Brighton Hill: £20million well spent (at least partly)

An aerial view of a large traffic roundabout with six roads meeting. Around it are fields, houses, a large big-box store and a big car park. Inside the roundabout is a cycle track running just inside the main roadway, and another runs across it.
The Brighton Hill Roundabout. (Source: Auto Shenanigans)

Today I saw a video by a couple of guys who make YouTube videos about roads, accusing Hampshire county council in south-eastern England of spending £20 million on making a bad roundabout even worse. (Not the first time they’ve accused councils of doing this.) The roundabout is the Brighton Hill Roundabout on the A30 in Basingstoke, where it meets the old by-pass (now a local road) and three other local roads, and previously had a network of subways under both it and some of the feeder roads, linked by walkways inside the roundabout. Now, the roundabout has been enlarged, extra lanes added to the roadways, and the subways replaced by at-level pedestrian crossings. The two men opined that the pedestrian crossings make the extra lanes pointless, and point out other defects, some real (such as traffic lights obscuring traffic signs) and some spurious (such as traffic lights being on a roundabout at all). A friend told me that people she knew used the roundabout and did find the new layout confusing, but that this was nothing to do with the removal of the subways which she agreed with.

First, why have traffic lights on a roundabout? The answer is that a priority-only roundabout only works at a junction which isn’t too busy. Where you have multiple busy roads meeting at a roundabout, you end up with one stream of traffic dominating it and traffic from other directions queuing, sometimes for hundreds of yards, because they can’t get in edgeways. The Waggoners’ Roundabout in west London is a classic example: at busy times it can take a long while to get onto the roundabout from the westbound A4 (from Heathrow) because of fast-moving traffic coming round from the A4 from London and the A312 from Feltham. This may have been the situation at the Brighton Hill Roundabout and adding the signals would have ensured everyone could get onto the roundabout; however, it also facilitates the pedestrian crossings.

Second, why slow traffic down? Isn’t the whole point of roads and cars that you can drive fast? The answer is that the council might not want through traffic using local roads; they want them to take the M3 from the nearest place, which for much of Basingstoke is the eastern junction, or junction 6 (this is convenient for the town centre and the large industrial area on the north-eastern side of the town), rather than take the scenic route through the suburbs of Basingstoke. Slower traffic is also safer to cross for both pedestrians and cyclists. There’s a perfectly good motorway a few hundred yards away (which is maintained by central government, not the county council).

However, the biggest issue is why they got rid of those subways. Subways mean pedestrians can walk safely away from the traffic and the drivers can put their foot down because of nobody slowing them down, right? The problem is that subways and segregated walkways are a facet of twentieth-century urban planning that rapidly turned sour as they became favourite hangouts for undesirables of one kind or another; we have seen them removed from council estates where they used to link housing blocks, and from many other busy junctions. People, especially women, just don’t feel safe walking through them and a network of subways and walkways through a roundabout will, at less busy times and especially at night, be secluded; they will feel much safer using an at-level crossing where they can be easily seen and so can everyone else using it. Without them, they will be forced to take detours or just risk crossing the road, and many women would rather risk being run over than being raped. As a female acquaintance told me when I mentioned this on Twitter, “subways are a big no-no especially for lone women”. Yes, we all know that most rapes are acquaintance rapes, but every so often there’s an exception (here in the south-east we all remember Antoni Imiela, surely) and if you’re a man, you wouldn’t want your wife or sister to be the first to find out.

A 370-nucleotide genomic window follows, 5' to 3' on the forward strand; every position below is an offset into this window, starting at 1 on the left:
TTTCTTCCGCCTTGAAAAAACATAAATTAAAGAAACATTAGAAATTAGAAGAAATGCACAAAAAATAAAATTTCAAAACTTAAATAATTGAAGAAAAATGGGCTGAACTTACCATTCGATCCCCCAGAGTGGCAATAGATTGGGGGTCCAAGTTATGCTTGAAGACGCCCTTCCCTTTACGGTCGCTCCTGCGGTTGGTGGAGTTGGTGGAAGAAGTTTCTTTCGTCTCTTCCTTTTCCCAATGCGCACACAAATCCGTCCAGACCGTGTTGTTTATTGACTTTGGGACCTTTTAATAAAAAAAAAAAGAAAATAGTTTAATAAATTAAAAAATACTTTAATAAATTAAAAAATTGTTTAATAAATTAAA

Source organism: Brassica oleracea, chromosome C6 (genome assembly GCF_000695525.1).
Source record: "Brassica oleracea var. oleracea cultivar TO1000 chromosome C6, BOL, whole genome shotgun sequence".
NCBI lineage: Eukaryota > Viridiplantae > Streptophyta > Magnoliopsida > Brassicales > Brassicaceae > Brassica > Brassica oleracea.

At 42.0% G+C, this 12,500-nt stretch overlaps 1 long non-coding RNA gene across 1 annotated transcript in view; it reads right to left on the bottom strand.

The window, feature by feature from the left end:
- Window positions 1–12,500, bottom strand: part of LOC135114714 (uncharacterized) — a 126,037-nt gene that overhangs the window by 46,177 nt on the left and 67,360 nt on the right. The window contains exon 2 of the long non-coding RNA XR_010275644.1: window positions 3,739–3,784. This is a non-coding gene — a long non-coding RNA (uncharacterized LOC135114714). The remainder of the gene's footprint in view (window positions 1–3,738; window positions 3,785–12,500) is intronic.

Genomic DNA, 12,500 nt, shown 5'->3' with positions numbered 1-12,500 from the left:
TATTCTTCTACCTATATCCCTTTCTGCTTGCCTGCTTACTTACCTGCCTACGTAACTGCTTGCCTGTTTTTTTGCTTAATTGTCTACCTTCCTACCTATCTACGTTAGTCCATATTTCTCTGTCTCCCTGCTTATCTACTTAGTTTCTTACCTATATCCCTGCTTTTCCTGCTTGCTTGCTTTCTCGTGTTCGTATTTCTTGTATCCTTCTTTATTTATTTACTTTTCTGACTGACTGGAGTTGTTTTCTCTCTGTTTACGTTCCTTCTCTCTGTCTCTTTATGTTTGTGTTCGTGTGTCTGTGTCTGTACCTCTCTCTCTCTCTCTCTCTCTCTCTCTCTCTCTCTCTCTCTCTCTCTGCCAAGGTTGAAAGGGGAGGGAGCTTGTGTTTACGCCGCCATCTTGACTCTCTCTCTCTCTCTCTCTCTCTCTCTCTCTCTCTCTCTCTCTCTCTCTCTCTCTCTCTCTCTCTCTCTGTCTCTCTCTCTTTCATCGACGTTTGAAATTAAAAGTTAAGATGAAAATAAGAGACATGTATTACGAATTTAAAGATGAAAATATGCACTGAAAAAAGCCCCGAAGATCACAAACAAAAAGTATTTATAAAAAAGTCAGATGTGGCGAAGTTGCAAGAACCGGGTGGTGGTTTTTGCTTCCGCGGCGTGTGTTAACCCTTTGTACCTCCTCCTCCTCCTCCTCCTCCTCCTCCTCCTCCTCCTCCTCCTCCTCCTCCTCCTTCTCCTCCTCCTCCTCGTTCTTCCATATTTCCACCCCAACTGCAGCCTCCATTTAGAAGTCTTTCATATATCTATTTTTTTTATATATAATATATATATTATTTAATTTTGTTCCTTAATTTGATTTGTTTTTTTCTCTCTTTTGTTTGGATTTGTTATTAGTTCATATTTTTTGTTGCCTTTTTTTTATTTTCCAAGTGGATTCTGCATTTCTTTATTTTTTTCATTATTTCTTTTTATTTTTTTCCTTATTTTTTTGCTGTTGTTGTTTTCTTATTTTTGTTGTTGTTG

So, just because a junction upgrade or alteration means that drivers can’t speed through it as fast as they used to be able to, it doesn’t mean it’s bad or that it’s a waste of money. No doubt the council decided that it was more important that people be able to walk or cycle from one bit of their own town to the next safely than that motorists be able to speed across a suburban area without more than dabbing the brake pedal when they could well use the perfectly good motorway, or just slow down a little bit. In many towns in the UK, as in Europe, urban spaces are being redesigned so that pedestrian safety comes before driver speed and that roads aren’t the impenetrable barriers between neighbourhoods that they often have been since the 1960s. As frustrating as it may be for some motorists, an upgrade that makes pedestrians’ and cyclists’ journeys safer is money well spent.

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